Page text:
By Nimesh Bansal
Prime Minister Narendra Modi’s has just concluded his first bilateral visit to Myanmar. The visit was the third by an Indian prime minister in five years, and the second by him in three years with the first being for an Association of Southeast Asian Nations (ASEAN) summit.
Directed at the diaspora
Addressing the Indian diaspora in the country, the Indian prime minister sought to justify decisions such as demonetization and the Goods and Services Tax (GST). He said that “We never shy away from taking big and tough actions for the benefit of India because we consider the country bigger than politics.” Modi praised the diaspora for carrying Indian traditions with them, saying, “On June 21, International Yoga Day is celebrated across the globe and India is synonymous with it. This global recognition of yoga is possible only because of you.”
A political partnership
India needs all the support it can get from Myanmar, as the country’s geographic location is a key factor in Indian politics. India shares a 1,640-km-long border with Myanmar passing along a number of northeastern states including militancy-hit Nagaland and Manipur. A close-working relationship with Myanmar is essential to countering China, which has made inroads into Indian land. Indian and Myanmarese militaries have in the past jointly undertaken operations to flush out militants; Modi would want such cooperation to continue.
Myanmar’s internal conflict
Myanmar, however, has territorial concerns of their own. The country’s Rakhine State has been hit by extremist violence, leading to the Rohingya Muslim minority fleeing to neighbouring Bangladesh. Narendra Modi expressed his support for Myanmar, saying that the two nations have similar security concerns thus making it critical for them to work together. He added, “We hope that all stakeholders together can find a way out in which territorial integrity of Myanmar is respected.”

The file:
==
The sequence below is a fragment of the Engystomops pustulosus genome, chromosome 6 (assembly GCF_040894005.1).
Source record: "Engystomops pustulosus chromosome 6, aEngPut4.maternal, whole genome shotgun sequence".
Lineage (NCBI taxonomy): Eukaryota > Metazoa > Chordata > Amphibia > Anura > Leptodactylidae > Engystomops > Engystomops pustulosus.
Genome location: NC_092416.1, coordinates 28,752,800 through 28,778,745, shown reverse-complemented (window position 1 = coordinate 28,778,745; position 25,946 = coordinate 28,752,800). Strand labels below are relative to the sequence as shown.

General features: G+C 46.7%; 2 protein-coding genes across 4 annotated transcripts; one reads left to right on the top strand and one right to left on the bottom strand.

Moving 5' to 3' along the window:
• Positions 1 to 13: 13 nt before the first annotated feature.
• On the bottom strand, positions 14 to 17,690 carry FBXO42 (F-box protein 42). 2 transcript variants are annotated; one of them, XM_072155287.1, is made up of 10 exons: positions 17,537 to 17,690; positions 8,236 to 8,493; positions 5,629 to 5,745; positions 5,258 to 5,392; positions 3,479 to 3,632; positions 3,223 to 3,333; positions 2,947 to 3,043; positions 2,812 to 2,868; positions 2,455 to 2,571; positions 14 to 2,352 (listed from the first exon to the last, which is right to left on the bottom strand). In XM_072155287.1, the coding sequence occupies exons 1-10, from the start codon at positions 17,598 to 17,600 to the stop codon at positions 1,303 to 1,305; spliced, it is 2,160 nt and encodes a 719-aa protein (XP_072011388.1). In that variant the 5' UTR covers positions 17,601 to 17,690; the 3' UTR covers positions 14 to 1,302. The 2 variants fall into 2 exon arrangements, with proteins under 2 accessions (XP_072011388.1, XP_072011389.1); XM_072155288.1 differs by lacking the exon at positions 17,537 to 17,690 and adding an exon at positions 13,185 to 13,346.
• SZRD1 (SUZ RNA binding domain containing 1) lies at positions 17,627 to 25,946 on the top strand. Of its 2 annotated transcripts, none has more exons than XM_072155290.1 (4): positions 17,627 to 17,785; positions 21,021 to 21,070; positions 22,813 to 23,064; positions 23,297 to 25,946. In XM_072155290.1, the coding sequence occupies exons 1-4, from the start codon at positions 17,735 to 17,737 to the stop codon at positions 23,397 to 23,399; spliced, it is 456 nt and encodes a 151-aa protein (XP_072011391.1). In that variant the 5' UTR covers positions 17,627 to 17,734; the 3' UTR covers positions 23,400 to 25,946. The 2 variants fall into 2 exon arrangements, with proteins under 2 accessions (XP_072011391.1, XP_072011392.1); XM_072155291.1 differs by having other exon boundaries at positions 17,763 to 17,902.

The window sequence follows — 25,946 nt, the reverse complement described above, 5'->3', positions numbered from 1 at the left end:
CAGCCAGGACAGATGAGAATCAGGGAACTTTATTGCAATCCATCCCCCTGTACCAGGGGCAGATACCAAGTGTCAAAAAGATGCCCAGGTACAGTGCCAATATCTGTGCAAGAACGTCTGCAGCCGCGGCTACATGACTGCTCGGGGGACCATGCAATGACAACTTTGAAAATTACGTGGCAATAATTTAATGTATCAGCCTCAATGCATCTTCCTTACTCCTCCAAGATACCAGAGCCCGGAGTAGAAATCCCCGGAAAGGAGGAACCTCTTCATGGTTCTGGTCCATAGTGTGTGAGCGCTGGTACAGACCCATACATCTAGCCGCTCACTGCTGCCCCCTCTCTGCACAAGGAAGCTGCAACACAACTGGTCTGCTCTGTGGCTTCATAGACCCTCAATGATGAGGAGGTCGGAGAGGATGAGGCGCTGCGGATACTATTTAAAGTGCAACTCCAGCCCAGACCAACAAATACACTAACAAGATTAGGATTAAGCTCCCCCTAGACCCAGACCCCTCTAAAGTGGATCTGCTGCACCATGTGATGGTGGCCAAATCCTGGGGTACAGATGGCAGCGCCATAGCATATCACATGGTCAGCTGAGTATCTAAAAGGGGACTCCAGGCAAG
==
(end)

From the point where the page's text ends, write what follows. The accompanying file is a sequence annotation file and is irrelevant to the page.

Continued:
Strengthening ties out of necessity
The two nations have previously cooperated in the areas of security and counter-terrorism, trade and investment, infrastructure, energy, and culture. Now, Modi has announced that India and Myanmar are looking to further strengthen the ties for mutual benefit. He alluded to the rich past of Indian-Myanmarese cooperation saying, “I read somewhere five Bs are the base of India-Myanmar relations—Buddhism, Business, Bollywood, Bharatnatyam and Burma teak. But, I think most important ‘B’ is missing here and that ‘B’ is ‘Bharosa’. India and Myanmar are not only connected by the border but also feelings.”
Whether Modi’s charm would facilitate even stronger India-Myanmar relations remains to be seen, but the visit has come at a time when both nations need each other’s support the most. Close ties between the two would be good news for most, excluding China.
Featured Image Source: Wikimedia Commons